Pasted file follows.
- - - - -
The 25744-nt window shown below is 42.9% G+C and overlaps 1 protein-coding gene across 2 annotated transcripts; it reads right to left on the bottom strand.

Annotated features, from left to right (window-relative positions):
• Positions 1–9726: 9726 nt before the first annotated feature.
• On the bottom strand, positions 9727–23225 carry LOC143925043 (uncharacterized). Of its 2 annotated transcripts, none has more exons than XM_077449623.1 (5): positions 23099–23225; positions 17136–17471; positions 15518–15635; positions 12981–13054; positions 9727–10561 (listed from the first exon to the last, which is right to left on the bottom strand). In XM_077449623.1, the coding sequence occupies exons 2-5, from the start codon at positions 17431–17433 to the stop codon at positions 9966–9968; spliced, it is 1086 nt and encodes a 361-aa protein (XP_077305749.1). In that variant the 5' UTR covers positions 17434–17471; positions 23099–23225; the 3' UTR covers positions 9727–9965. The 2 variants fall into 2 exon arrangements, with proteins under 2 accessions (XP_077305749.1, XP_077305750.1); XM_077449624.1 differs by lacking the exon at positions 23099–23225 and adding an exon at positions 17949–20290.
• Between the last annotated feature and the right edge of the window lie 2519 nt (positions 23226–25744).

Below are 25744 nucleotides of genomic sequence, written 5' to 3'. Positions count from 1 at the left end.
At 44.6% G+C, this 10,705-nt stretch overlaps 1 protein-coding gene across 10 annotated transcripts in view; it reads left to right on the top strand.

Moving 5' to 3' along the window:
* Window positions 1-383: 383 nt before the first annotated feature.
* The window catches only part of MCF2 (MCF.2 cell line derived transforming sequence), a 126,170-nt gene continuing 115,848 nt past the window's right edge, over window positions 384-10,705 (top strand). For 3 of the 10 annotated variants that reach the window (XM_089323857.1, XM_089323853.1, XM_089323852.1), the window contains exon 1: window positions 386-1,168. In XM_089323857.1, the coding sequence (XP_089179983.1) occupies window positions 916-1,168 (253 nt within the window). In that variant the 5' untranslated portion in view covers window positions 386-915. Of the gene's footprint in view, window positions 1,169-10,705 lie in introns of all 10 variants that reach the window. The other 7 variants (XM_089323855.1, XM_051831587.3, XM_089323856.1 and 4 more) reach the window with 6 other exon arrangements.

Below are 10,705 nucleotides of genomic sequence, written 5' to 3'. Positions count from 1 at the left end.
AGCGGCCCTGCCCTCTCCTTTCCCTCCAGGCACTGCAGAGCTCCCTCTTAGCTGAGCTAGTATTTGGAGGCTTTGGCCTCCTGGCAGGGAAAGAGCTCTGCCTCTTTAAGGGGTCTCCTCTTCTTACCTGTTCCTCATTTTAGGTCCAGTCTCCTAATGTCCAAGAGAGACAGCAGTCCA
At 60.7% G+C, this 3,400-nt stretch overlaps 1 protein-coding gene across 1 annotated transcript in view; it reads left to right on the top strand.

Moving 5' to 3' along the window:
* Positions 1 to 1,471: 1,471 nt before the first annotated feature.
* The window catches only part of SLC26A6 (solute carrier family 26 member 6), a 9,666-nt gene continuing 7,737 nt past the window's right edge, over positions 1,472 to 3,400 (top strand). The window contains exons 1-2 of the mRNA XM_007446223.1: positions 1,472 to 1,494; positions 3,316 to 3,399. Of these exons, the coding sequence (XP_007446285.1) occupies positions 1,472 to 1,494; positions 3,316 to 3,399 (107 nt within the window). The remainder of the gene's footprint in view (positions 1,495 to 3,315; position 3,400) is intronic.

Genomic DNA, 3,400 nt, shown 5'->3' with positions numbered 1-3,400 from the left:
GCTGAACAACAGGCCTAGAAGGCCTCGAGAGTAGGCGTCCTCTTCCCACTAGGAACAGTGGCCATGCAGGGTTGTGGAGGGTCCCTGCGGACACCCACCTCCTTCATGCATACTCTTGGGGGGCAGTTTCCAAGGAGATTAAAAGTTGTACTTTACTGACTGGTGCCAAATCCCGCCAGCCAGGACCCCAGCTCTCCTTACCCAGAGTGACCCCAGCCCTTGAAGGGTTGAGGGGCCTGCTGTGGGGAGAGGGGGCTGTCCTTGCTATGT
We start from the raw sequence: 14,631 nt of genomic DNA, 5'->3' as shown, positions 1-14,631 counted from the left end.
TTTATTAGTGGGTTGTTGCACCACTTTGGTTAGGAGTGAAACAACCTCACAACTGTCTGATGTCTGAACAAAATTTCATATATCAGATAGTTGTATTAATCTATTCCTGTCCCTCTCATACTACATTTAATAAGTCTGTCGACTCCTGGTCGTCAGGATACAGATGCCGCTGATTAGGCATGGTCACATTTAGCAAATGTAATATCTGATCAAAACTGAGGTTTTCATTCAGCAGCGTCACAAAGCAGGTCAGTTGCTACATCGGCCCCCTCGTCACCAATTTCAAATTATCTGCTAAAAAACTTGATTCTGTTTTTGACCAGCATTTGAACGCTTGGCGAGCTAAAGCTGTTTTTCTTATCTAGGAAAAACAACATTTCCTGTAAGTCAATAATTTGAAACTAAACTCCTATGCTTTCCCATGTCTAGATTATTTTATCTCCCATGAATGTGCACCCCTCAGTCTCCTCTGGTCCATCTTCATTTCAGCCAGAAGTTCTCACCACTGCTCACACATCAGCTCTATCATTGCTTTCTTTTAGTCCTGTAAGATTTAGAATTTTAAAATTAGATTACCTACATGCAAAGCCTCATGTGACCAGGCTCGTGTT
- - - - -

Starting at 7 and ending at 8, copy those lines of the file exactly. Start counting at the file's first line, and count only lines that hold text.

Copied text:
At 44.6% G+C, this 10,705-nt stretch overlaps 1 protein-coding gene across 10 annotated transcripts in view; it reads left to right on the top strand.

Moving 5' to 3' along the window: